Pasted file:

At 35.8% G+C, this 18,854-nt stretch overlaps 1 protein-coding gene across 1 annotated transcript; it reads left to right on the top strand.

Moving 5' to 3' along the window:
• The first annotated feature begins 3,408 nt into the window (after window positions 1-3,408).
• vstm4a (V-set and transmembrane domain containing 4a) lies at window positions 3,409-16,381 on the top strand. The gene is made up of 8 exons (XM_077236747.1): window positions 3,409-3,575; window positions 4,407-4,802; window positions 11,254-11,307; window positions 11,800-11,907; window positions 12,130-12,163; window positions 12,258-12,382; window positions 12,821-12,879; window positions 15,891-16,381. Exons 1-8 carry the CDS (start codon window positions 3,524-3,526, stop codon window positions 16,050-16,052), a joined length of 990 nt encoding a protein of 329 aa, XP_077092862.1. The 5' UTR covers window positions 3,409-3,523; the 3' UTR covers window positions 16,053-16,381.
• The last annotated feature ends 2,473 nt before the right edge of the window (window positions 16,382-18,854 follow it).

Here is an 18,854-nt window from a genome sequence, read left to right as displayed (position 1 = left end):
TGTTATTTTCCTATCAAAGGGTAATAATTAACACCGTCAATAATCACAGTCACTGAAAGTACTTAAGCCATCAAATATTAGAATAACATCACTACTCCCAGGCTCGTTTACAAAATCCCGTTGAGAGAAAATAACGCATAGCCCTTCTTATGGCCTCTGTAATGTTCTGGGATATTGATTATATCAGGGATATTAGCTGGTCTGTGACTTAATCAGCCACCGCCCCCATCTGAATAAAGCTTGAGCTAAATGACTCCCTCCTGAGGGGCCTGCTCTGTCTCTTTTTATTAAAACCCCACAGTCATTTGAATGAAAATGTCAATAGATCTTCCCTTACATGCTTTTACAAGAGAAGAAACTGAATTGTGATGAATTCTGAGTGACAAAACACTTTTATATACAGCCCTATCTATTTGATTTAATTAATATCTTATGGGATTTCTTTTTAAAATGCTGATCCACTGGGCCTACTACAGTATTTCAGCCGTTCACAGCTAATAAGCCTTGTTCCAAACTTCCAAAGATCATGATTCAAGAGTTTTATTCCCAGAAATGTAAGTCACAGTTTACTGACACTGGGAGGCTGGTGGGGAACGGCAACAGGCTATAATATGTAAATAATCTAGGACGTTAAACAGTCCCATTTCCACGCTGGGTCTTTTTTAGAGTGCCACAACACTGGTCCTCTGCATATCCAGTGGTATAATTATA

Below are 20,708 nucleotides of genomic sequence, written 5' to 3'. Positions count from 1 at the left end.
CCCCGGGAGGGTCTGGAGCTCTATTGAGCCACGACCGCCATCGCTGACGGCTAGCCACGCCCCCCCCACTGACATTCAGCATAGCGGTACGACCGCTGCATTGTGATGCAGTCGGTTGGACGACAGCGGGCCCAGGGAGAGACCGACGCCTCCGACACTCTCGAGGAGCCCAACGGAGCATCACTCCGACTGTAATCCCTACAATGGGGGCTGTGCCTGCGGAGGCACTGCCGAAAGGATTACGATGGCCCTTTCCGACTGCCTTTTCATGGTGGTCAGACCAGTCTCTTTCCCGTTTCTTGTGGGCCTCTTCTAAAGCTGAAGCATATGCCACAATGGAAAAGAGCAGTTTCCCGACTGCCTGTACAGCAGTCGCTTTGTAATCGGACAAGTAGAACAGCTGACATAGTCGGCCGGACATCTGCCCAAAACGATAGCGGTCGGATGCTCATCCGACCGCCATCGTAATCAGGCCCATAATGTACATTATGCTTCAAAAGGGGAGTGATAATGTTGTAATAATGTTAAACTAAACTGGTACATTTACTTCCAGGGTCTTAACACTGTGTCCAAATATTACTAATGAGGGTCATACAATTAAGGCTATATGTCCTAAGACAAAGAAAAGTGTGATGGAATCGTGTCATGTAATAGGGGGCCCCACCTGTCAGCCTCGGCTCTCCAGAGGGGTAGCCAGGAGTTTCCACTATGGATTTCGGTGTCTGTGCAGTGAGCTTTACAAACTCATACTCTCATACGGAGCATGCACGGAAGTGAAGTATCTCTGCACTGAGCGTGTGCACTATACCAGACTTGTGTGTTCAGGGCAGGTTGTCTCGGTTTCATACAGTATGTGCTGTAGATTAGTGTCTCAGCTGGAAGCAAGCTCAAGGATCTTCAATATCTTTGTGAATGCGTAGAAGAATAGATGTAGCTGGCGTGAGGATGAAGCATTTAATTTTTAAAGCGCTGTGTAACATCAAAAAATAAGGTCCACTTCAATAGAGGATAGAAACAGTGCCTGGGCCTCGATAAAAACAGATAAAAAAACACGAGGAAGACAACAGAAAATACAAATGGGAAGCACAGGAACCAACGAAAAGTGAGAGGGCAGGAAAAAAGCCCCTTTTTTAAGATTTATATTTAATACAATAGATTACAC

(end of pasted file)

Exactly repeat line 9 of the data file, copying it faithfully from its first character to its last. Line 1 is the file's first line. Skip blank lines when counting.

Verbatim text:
CCCCGGGAGGGTCTGGAGCTCTATTGAGCCACGACCGCCATCGCTGACGGCTAGCCACGCCCCCCCCACTGACATTCAGCATAGCGGTACGACCGCTGCATTGTGATGCAGTCGGTTGGACGACAGCGGGCCCAGGGAGAGACCGACGCCTCCGACACTCTCGAGGAGCCCAACGGAGCATCACTCCGACTGTAATCCCTACAATGGGGGCTGTGCCTGCGGAGGCACTGCCGAAAGGATTACGATGGCCCTTTCCGACTGCCTTTTCATGGTGGTCAGACCAGTCTCTTTCCCGTTTCTTGTGGGCCTCTTCTAAAGCTGAAGCATATGCCACAATGGAAAAGAGCAGTTTCCCGACTGCCTGTACAGCAGTCGCTTTGTAATCGGACAAGTAGAACAGCTGACATAGTCGGCCGGACATCTGCCCAAAACGATAGCGGTCGGATGCTCATCCGACCGCCATCGTAATCAGGCCCATAATGTACATTATGCTTCAAAAGGGGAGTGATAATGTTGTAATAATGTTAAACTAAACTGGTACATTTACTTCCAGGGTCTTAACACTGTGTCCAAATATTACTAATGAGGGTCATACAATTAAGGCTATATGTCCTAAGACAAAGAAAAGTGTGATGGAATCGTGTCATGTAATAGGGGGCCCCACCTGTCAGCCTCGGCTCTCCAGAGGGGTAGCCAGGAGTTTCCACTATGGATTTCGGTGTCTGTGCAGTGAGCTTTACAAACTCATACTCTCATACGGAGCATGCACGGAAGTGAAGTATCTCTGCACTGAGCGTGTGCACTATACCAGACTTGTGTGTTCAGGGCAGGTTGTCTCGGTTTCATACAGTATGTGCTGTAGATTAGTGTCTCAGCTGGAAGCAAGCTCAAGGATCTTCAATATCTTTGTGAATGCGTAGAAGAATAGATGTAGCTGGCGTGAGGATGAAGCATTTAATTTTTAAAGCGCTGTGTAACATCAAAAAATAAGGTCCACTTCAATAGAGGATAGAAACAGTGCCTGGGCCTCGATAAAAACAGATAAAAAAACACGAGGAAGACAACAGAAAATACAAATGGGAAGCACAGGAACCAACGAAAAGTGAGAGGGCAGGAAAAAAGCCCCTTTTTTAAGATTTATATTTAATACAATAGATTACAC